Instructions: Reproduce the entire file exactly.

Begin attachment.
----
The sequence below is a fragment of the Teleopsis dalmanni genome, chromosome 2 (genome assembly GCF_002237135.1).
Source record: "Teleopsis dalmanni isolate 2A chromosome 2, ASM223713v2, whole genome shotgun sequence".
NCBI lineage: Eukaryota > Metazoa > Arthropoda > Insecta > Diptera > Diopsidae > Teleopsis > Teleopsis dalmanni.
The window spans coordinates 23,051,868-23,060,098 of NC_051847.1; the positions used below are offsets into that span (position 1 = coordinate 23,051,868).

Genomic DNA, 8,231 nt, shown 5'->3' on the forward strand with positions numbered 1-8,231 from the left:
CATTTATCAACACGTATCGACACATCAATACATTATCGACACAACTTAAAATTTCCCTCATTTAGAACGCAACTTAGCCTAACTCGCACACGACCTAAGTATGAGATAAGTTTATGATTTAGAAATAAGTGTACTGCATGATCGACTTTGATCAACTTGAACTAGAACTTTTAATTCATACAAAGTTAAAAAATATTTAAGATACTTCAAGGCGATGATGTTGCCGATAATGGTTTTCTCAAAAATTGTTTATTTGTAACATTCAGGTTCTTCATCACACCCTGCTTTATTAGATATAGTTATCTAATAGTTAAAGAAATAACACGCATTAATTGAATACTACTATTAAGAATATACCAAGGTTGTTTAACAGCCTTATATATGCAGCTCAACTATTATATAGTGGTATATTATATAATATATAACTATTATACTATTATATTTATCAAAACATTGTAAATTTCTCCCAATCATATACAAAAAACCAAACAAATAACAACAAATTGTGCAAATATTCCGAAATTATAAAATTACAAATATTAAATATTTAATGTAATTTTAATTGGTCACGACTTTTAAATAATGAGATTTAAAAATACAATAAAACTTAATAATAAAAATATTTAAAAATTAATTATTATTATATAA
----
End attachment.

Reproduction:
The sequence below is a fragment of the Teleopsis dalmanni genome, chromosome 2 (genome assembly GCF_002237135.1).
Source record: "Teleopsis dalmanni isolate 2A chromosome 2, ASM223713v2, whole genome shotgun sequence".
NCBI lineage: Eukaryota > Metazoa > Arthropoda > Insecta > Diptera > Diopsidae > Teleopsis > Teleopsis dalmanni.
The window spans coordinates 23,051,868-23,060,098 of NC_051847.1; the positions used below are offsets into that span (position 1 = coordinate 23,051,868).

Genomic DNA, 8,231 nt, shown 5'->3' on the forward strand with positions numbered 1-8,231 from the left:
CATTTATCAACACGTATCGACACATCAATACATTATCGACACAACTTAAAATTTCCCTCATTTAGAACGCAACTTAGCCTAACTCGCACACGACCTAAGTATGAGATAAGTTTATGATTTAGAAATAAGTGTACTGCATGATCGACTTTGATCAACTTGAACTAGAACTTTTAATTCATACAAAGTTAAAAAATATTTAAGATACTTCAAGGCGATGATGTTGCCGATAATGGTTTTCTCAAAAATTGTTTATTTGTAACATTCAGGTTCTTCATCACACCCTGCTTTATTAGATATAGTTATCTAATAGTTAAAGAAATAACACGCATTAATTGAATACTACTATTAAGAATATACCAAGGTTGTTTAACAGCCTTATATATGCAGCTCAACTATTATATAGTGGTATATTATATAATATATAACTATTATACTATTATATTTATCAAAACATTGTAAATTTCTCCCAATCATATACAAAAAACCAAACAAATAACAACAAATTGTGCAAATATTCCGAAATTATAAAATTACAAATATTAAATATTTAATGTAATTTTAATTGGTCACGACTTTTAAATAATGAGATTTAAAAATACAATAAAACTTAATAATAAAAATATTTAAAAATTAATTATTATTATATAA